Carlson made a speech about renewable energy.

Sen. Limmer explained that former Gov. Ventura's "Big Plan" to buy down property taxes actually took away an important hedge against inflation from the state. Now the state's fortunes are closely tied to the economy via income and sales taxes. In a good economy, revenues go up. In a downturn, revenues go down.

TwinWest Question 2: What are your top three priorities for the state budget, and how would you spend smarter in each of these areas?

Sen. Olson: 1. Education; 2. Transportation; 3. Environmental protection; 4. Health care reforms.

Davis: 1. Education, including early childhood family education; 2. Health care; 3. Energy: nuclear, wind, solar, automobiles with better fuel economy.

Sen. Hann: 1. Education, with an emphasis on better results through initiatives such as QComp, charter schools, more school choice, a "competitive dynamic." 2. Health care, again with consumer choice and competition to rein in costs. 3. Transportation.

Carlson: 1. Education (the candidate, a current teacher at Wayzata High School, used his entire allotted alloted time to speak on this point).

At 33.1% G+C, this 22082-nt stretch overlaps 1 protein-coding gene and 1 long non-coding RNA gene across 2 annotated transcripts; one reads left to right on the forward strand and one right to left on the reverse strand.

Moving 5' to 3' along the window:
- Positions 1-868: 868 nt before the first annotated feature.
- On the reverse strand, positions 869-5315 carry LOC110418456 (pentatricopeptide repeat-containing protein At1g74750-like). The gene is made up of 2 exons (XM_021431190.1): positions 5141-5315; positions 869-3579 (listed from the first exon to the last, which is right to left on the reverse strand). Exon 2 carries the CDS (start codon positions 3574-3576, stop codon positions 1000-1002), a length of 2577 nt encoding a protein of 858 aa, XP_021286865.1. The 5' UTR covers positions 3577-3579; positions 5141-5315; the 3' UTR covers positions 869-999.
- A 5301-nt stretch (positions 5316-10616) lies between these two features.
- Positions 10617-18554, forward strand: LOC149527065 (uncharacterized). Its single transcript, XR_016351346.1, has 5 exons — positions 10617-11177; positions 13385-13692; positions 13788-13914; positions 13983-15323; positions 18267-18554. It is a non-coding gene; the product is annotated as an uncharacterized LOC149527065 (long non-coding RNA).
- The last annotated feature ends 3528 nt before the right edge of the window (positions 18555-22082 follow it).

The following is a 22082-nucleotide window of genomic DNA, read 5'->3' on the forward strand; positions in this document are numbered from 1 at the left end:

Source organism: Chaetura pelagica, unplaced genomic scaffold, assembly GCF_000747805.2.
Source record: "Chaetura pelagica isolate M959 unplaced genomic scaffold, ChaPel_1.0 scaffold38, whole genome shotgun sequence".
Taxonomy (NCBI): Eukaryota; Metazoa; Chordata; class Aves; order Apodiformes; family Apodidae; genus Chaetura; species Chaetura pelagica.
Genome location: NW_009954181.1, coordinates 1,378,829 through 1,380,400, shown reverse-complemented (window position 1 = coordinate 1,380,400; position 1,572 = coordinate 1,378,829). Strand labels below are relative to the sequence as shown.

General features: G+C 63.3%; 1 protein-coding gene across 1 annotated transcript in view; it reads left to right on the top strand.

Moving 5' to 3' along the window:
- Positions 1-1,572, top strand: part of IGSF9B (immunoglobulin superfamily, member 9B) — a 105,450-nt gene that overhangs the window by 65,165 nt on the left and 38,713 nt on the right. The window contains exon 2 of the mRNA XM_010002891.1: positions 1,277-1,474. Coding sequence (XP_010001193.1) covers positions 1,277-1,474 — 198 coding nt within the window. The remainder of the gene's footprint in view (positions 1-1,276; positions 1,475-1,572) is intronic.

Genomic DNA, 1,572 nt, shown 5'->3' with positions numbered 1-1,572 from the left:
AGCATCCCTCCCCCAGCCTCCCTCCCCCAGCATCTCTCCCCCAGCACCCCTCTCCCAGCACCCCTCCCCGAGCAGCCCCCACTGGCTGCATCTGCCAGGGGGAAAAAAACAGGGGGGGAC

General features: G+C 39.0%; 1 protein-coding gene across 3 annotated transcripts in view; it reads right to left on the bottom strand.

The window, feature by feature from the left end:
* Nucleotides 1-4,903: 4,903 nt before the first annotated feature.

Sen. Bonoff: 1. Transportation, including a vision of lots of trains as in other metro areas (there's that vi$ion thing again). 2. Health care, driving costs out of the system. 3. Education.

Sen. Limmer: 1. Transportation, we need a long-range plan that includes third-ring suburbs. 2. Education, recognizing Minnesota's global competition; 3. Budget management, with zero-based budgeting, wherein budget items must be rejustified every biennium.

Johnson: 1. Education, recognizing declining enrollments and thinking differently about funding. 2. Transportation. 3. Health care, containing costs with private, consumer-driven health care, tort reform, etc., not government health care.

Audience Question 1: Are you in favor of the MVST amendment?

This constitutional amendment would dedicate the entire state motor vehicle sales tax to transporation, but the wording is problematic for some: "at least" 40% of the total would be dedicated to mass transit, and "no more than" 60% for highways. If the candidates did no more prep for this forum than look at the TwinWest home page on the Internet, they would see that TwinWest is a big supporter of this question. It was no surprise that the candidates were unanimous on this one.

Audience Question 2: (paraphrase from my notes) What is the best way to ensure adequate and stable state funding for transportation?

Most of the candidates support dedicating the MVST to transportation in statute if the voters do not approve the constitutional amendment. (Statute is where this sort of thing belongs, not in the constitution, which the Legislature knows.) Most of the candidates also said that in either case, the smartest way to use the additional money would be for bonding, as opposed to the pay-as-you-go approach, due to the cost savings.